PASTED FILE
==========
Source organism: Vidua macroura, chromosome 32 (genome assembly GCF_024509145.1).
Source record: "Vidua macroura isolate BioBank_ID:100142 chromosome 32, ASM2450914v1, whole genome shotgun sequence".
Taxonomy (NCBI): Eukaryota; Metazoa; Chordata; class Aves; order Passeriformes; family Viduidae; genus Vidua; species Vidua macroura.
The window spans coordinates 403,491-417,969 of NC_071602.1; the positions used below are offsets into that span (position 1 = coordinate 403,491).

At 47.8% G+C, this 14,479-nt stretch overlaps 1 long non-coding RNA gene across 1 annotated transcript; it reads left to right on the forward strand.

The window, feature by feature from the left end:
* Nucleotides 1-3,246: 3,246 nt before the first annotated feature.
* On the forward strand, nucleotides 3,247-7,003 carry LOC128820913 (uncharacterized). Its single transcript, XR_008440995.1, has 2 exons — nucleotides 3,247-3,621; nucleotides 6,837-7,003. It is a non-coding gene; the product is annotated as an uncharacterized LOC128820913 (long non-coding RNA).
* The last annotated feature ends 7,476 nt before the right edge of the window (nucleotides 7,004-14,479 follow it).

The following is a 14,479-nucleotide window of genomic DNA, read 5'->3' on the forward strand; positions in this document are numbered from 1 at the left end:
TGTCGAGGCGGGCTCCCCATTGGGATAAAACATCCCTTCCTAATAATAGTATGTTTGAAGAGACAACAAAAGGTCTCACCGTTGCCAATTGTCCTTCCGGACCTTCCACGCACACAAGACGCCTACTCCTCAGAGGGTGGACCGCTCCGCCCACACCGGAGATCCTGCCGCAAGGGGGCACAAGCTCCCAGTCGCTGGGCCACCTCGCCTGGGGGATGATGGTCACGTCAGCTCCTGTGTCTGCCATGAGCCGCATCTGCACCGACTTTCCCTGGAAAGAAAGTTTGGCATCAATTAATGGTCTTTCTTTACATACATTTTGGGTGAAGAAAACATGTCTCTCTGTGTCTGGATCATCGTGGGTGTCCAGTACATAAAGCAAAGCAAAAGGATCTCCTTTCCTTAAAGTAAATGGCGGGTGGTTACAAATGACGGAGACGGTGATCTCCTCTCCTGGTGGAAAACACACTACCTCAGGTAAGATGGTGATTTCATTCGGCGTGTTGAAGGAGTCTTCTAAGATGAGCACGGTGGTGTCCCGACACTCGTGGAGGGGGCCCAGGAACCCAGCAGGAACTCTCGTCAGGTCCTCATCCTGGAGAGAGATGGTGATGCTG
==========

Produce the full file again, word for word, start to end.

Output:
Source organism: Vidua macroura, chromosome 32 (genome assembly GCF_024509145.1).
Source record: "Vidua macroura isolate BioBank_ID:100142 chromosome 32, ASM2450914v1, whole genome shotgun sequence".
Taxonomy (NCBI): Eukaryota; Metazoa; Chordata; class Aves; order Passeriformes; family Viduidae; genus Vidua; species Vidua macroura.
The window spans coordinates 403,491-417,969 of NC_071602.1; the positions used below are offsets into that span (position 1 = coordinate 403,491).

At 47.8% G+C, this 14,479-nt stretch overlaps 1 long non-coding RNA gene across 1 annotated transcript; it reads left to right on the forward strand.

The window, feature by feature from the left end:
* Nucleotides 1-3,246: 3,246 nt before the first annotated feature.
* On the forward strand, nucleotides 3,247-7,003 carry LOC128820913 (uncharacterized). Its single transcript, XR_008440995.1, has 2 exons — nucleotides 3,247-3,621; nucleotides 6,837-7,003. It is a non-coding gene; the product is annotated as an uncharacterized LOC128820913 (long non-coding RNA).
* The last annotated feature ends 7,476 nt before the right edge of the window (nucleotides 7,004-14,479 follow it).

The following is a 14,479-nucleotide window of genomic DNA, read 5'->3' on the forward strand; positions in this document are numbered from 1 at the left end:
TGTCGAGGCGGGCTCCCCATTGGGATAAAACATCCCTTCCTAATAATAGTATGTTTGAAGAGACAACAAAAGGTCTCACCGTTGCCAATTGTCCTTCCGGACCTTCCACGCACACAAGACGCCTACTCCTCAGAGGGTGGACCGCTCCGCCCACACCGGAGATCCTGCCGCAAGGGGGCACAAGCTCCCAGTCGCTGGGCCACCTCGCCTGGGGGATGATGGTCACGTCAGCTCCTGTGTCTGCCATGAGCCGCATCTGCACCGACTTTCCCTGGAAAGAAAGTTTGGCATCAATTAATGGTCTTTCTTTACATACATTTTGGGTGAAGAAAACATGTCTCTCTGTGTCTGGATCATCGTGGGTGTCCAGTACATAAAGCAAAGCAAAAGGATCTCCTTTCCTTAAAGTAAATGGCGGGTGGTTACAAATGACGGAGACGGTGATCTCCTCTCCTGGTGGAAAACACACTACCTCAGGTAAGATGGTGATTTCATTCGGCGTGTTGAAGGAGTCTTCTAAGATGAGCACGGTGGTGTCCCGACACTCGTGGAGGGGGCCCAGGAACCCAGCAGGAACTCTCGTCAGGTCCTCATCCTGGAGAGAGATGGTGATGCTG